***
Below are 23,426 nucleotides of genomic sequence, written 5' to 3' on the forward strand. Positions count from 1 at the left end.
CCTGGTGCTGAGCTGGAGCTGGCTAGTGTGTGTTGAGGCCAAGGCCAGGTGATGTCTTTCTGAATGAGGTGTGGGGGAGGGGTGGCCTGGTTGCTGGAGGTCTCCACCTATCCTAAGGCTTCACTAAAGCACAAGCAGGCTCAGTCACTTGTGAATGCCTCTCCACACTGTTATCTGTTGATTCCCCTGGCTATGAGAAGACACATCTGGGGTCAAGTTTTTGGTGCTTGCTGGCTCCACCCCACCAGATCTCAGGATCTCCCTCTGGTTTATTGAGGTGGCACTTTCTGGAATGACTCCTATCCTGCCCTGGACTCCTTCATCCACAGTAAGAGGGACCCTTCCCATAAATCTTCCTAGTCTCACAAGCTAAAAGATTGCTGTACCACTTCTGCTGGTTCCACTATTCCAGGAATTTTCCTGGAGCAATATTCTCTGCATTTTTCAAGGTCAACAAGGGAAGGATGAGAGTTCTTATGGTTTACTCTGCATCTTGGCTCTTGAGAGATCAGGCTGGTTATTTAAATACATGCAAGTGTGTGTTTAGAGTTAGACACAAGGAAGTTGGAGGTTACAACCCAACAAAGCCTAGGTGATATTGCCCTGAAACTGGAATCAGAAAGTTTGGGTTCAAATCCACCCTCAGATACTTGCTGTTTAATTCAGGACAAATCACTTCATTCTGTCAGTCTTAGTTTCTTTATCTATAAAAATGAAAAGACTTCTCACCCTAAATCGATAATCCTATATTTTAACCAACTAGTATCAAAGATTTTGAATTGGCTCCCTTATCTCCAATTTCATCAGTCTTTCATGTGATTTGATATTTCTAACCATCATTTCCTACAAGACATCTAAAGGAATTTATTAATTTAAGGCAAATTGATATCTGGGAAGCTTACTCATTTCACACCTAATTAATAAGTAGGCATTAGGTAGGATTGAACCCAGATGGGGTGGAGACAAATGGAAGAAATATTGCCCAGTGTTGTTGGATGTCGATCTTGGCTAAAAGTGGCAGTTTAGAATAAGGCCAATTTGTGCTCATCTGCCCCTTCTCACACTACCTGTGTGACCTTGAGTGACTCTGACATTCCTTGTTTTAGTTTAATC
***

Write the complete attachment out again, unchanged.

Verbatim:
Below are 23,426 nucleotides of genomic sequence, written 5' to 3' on the forward strand. Positions count from 1 at the left end.
CCTGGTGCTGAGCTGGAGCTGGCTAGTGTGTGTTGAGGCCAAGGCCAGGTGATGTCTTTCTGAATGAGGTGTGGGGGAGGGGTGGCCTGGTTGCTGGAGGTCTCCACCTATCCTAAGGCTTCACTAAAGCACAAGCAGGCTCAGTCACTTGTGAATGCCTCTCCACACTGTTATCTGTTGATTCCCCTGGCTATGAGAAGACACATCTGGGGTCAAGTTTTTGGTGCTTGCTGGCTCCACCCCACCAGATCTCAGGATCTCCCTCTGGTTTATTGAGGTGGCACTTTCTGGAATGACTCCTATCCTGCCCTGGACTCCTTCATCCACAGTAAGAGGGACCCTTCCCATAAATCTTCCTAGTCTCACAAGCTAAAAGATTGCTGTACCACTTCTGCTGGTTCCACTATTCCAGGAATTTTCCTGGAGCAATATTCTCTGCATTTTTCAAGGTCAACAAGGGAAGGATGAGAGTTCTTATGGTTTACTCTGCATCTTGGCTCTTGAGAGATCAGGCTGGTTATTTAAATACATGCAAGTGTGTGTTTAGAGTTAGACACAAGGAAGTTGGAGGTTACAACCCAACAAAGCCTAGGTGATATTGCCCTGAAACTGGAATCAGAAAGTTTGGGTTCAAATCCACCCTCAGATACTTGCTGTTTAATTCAGGACAAATCACTTCATTCTGTCAGTCTTAGTTTCTTTATCTATAAAAATGAAAAGACTTCTCACCCTAAATCGATAATCCTATATTTTAACCAACTAGTATCAAAGATTTTGAATTGGCTCCCTTATCTCCAATTTCATCAGTCTTTCATGTGATTTGATATTTCTAACCATCATTTCCTACAAGACATCTAAAGGAATTTATTAATTTAAGGCAAATTGATATCTGGGAAGCTTACTCATTTCACACCTAATTAATAAGTAGGCATTAGGTAGGATTGAACCCAGATGGGGTGGAGACAAATGGAAGAAATATTGCCCAGTGTTGTTGGATGTCGATCTTGGCTAAAAGTGGCAGTTTAGAATAAGGCCAATTTGTGCTCATCTGCCCCTTCTCACACTACCTGTGTGACCTTGAGTGACTCTGACATTCCTTGTTTTAGTTTAATC